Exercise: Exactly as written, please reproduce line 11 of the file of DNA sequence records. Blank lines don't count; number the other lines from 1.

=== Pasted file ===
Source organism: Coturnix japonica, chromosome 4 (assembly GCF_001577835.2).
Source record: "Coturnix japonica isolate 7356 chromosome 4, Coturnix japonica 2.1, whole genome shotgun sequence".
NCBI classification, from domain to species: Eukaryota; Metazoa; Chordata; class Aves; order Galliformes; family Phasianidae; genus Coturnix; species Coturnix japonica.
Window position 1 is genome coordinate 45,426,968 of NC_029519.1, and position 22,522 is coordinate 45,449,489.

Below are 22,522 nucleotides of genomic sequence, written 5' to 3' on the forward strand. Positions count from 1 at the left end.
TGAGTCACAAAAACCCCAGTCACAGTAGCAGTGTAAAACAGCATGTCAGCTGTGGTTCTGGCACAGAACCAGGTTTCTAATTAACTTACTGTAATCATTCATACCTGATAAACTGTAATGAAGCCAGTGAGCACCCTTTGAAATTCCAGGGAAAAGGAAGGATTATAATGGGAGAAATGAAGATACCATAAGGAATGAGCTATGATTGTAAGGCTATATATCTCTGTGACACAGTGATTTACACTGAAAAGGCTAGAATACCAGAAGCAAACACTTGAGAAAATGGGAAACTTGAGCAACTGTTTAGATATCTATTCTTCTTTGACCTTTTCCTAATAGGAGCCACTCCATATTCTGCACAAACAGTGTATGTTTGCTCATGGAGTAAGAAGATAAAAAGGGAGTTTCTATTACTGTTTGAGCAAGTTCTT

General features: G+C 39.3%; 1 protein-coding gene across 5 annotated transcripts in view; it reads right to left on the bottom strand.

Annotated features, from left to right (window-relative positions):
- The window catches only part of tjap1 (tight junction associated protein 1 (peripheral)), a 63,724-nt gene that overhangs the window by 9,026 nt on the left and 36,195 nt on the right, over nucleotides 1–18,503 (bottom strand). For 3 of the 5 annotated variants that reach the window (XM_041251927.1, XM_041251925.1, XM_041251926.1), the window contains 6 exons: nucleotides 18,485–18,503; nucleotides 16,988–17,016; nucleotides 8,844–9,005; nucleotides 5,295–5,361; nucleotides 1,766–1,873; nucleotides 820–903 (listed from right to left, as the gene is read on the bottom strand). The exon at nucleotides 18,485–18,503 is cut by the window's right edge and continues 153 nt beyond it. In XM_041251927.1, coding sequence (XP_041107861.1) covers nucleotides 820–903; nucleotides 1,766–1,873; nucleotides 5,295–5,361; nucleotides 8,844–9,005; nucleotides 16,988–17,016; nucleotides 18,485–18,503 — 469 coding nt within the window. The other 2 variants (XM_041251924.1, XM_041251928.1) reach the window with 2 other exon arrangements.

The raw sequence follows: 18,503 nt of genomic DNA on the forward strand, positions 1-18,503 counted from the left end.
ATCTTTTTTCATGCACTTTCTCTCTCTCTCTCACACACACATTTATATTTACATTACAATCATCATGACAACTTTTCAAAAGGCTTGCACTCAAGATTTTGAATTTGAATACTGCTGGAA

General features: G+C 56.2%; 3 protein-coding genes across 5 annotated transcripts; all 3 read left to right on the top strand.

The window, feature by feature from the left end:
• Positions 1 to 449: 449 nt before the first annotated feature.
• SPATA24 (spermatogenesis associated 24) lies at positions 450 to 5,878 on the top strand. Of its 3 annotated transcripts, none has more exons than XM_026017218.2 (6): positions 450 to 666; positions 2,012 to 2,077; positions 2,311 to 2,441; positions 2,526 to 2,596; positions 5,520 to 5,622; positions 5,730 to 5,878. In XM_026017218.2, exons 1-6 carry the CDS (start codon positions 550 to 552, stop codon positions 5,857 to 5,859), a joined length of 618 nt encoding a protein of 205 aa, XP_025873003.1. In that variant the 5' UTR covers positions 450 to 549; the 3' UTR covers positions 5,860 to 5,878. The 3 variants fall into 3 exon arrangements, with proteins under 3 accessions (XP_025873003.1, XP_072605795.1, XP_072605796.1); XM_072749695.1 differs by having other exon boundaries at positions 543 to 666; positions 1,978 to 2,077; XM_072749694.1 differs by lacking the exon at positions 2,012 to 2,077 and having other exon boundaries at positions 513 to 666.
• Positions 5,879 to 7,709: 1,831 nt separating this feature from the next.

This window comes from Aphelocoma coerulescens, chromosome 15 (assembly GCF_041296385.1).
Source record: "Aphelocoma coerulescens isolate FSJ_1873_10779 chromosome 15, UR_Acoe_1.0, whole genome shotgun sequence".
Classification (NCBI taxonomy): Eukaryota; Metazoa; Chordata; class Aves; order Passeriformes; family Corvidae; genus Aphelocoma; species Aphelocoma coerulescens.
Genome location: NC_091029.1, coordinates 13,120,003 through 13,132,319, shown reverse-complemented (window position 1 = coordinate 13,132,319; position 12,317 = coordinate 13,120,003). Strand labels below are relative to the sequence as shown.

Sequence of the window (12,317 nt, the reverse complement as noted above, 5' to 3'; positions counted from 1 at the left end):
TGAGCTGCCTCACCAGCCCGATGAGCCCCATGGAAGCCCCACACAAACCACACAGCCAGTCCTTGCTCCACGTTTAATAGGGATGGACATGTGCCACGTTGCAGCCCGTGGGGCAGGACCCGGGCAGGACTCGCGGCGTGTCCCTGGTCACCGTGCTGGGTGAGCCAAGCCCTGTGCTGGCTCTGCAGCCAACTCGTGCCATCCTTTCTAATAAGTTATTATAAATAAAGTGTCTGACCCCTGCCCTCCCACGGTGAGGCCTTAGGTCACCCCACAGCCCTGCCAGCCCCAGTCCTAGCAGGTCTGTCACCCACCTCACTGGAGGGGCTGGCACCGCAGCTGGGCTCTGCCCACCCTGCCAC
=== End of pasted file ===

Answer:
ATCTTTTTTCATGCACTTTCTCTCTCTCTCTCACACACACATTTATATTTACATTACAATCATCATGACAACTTTTCAAAAGGCTTGCACTCAAGATTTTGAATTTGAATACTGCTGGAA